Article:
A 2011 study revealed that approximately 70 people are intimately or directly impacted by the suicide of a young person. Research further underscores that the effects of a young person’s death by suicide extend beyond more immediately or directly impacted survivors. A more comprehensive study on the subject indicates that 115 people are exposed each time a death by suicide involving a young person occurs. The extent by which death by suicide impacts the lives of others underscores the need to have a keener understanding of the overall impact this type of death has on survivors of student suicide loss.

Suicide Shakes an Entire School Community

When considering a student’s death by suicide, it is important to appreciate that this type of death truly impacts the broader school community. This includes:

  • Friends of the deceased student
  • Other students in the school
  • Students at other schools
  • Teachers of the deceased student
  • Other teaches in the school
  • Teachers at other schools
  • School administrators
  • Other school staff members
  • Personnel at other schools
  • Parents of other students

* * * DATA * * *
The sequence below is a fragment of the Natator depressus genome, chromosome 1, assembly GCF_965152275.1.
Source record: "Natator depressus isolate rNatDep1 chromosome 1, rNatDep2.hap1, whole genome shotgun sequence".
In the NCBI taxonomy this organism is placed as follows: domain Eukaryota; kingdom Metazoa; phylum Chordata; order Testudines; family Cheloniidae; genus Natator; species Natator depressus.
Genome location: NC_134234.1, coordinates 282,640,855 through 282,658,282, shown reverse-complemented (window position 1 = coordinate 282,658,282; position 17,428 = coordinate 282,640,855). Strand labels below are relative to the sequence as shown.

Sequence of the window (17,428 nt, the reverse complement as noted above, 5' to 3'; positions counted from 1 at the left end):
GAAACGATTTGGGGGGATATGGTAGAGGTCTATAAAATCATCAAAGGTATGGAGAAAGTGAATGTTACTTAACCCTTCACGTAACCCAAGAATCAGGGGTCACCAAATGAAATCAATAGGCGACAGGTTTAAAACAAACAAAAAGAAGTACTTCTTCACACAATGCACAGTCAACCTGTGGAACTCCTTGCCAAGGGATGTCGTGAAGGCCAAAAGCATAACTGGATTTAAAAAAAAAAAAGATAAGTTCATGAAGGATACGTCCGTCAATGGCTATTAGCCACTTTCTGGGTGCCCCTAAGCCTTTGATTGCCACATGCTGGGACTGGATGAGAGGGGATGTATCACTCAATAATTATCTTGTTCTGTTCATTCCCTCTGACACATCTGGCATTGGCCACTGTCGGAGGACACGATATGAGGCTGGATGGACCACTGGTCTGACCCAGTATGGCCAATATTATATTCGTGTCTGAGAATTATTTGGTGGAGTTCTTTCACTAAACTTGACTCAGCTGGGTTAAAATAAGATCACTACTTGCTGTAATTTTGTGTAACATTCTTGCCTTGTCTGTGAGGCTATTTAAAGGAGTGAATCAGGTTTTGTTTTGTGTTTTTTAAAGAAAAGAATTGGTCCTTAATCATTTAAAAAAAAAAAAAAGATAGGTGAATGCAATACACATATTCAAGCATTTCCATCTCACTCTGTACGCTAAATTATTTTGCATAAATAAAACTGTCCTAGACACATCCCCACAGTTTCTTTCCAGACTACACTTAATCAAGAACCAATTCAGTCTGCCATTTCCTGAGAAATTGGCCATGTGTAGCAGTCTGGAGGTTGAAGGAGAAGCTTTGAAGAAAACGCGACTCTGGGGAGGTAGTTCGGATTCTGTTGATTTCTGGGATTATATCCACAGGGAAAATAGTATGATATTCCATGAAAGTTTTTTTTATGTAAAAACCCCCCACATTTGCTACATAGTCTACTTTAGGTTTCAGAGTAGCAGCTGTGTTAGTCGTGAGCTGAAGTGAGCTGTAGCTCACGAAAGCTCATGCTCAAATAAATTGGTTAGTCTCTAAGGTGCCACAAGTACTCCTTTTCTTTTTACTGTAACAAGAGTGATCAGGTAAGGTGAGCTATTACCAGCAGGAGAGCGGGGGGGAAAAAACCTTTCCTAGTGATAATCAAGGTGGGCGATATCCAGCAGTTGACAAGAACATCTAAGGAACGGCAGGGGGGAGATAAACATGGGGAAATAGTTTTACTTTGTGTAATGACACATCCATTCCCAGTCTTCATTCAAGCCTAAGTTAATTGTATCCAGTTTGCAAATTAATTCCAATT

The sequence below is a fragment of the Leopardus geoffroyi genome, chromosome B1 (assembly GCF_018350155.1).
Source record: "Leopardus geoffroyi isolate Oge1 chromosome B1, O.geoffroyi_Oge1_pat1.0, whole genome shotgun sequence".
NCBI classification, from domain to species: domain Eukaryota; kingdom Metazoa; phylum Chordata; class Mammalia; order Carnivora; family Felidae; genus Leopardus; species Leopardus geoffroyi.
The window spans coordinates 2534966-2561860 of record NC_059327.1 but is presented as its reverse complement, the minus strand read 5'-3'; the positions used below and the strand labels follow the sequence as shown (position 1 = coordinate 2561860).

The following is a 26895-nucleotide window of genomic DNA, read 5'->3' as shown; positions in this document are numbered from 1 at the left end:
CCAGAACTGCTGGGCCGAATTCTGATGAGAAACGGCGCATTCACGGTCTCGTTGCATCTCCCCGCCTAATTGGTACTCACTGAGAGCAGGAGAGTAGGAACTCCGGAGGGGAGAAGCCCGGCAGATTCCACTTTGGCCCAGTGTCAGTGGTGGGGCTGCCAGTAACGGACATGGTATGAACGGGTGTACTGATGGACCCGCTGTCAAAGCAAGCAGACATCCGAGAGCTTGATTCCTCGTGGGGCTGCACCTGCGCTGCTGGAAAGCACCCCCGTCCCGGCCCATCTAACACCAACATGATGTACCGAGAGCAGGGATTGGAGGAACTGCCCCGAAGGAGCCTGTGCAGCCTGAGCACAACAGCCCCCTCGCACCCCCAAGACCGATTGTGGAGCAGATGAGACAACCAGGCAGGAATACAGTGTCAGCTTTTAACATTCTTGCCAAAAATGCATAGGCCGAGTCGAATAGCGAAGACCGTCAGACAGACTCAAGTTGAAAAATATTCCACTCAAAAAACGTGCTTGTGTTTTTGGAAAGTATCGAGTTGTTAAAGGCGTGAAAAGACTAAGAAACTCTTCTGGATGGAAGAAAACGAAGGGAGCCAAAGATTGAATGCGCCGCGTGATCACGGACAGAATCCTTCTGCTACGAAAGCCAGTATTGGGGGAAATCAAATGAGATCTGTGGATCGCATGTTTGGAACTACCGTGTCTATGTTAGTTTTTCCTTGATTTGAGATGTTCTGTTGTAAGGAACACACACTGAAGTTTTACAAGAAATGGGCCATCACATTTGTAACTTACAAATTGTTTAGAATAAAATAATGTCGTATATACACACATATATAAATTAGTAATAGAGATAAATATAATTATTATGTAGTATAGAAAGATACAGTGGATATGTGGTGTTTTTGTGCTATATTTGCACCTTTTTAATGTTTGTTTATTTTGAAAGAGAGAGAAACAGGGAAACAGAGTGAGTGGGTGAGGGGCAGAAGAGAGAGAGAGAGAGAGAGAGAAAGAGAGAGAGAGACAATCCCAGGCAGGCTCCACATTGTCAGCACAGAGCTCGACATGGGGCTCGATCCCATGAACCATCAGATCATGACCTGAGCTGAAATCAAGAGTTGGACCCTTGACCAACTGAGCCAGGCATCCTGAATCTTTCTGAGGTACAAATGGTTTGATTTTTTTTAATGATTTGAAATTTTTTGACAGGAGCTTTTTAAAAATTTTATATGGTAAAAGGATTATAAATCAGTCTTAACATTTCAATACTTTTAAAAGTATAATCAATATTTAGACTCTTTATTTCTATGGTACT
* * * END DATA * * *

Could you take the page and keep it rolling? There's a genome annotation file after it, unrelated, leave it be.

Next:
Of course, the family members of the student who died by suicide obviously are directly impacted in a unique manner.

Researchers have endeavored to better pinpoint the extent of the impact on others of the death by suicide of a student. They have reached the following conclusions, including the degree of closeness felt by the 115 people impacted by the death in some manner:

  • 71 people felt some degree of closeness
  • 42 of that 71 felt a high degree of closeness
  • 21 of the 42 felt aa very high degree of closeness

Researchers also examined the perceived impact a suicide had on the lives of other people:

  • 53 said their lives were disrupted for a short time
  • 25 of the 53 said their lives were disrupted in a major way
  • 11 of the 25 indicated that a suicide had a devastating impact on their lives

Model for Identifying Impact of Suicide Loss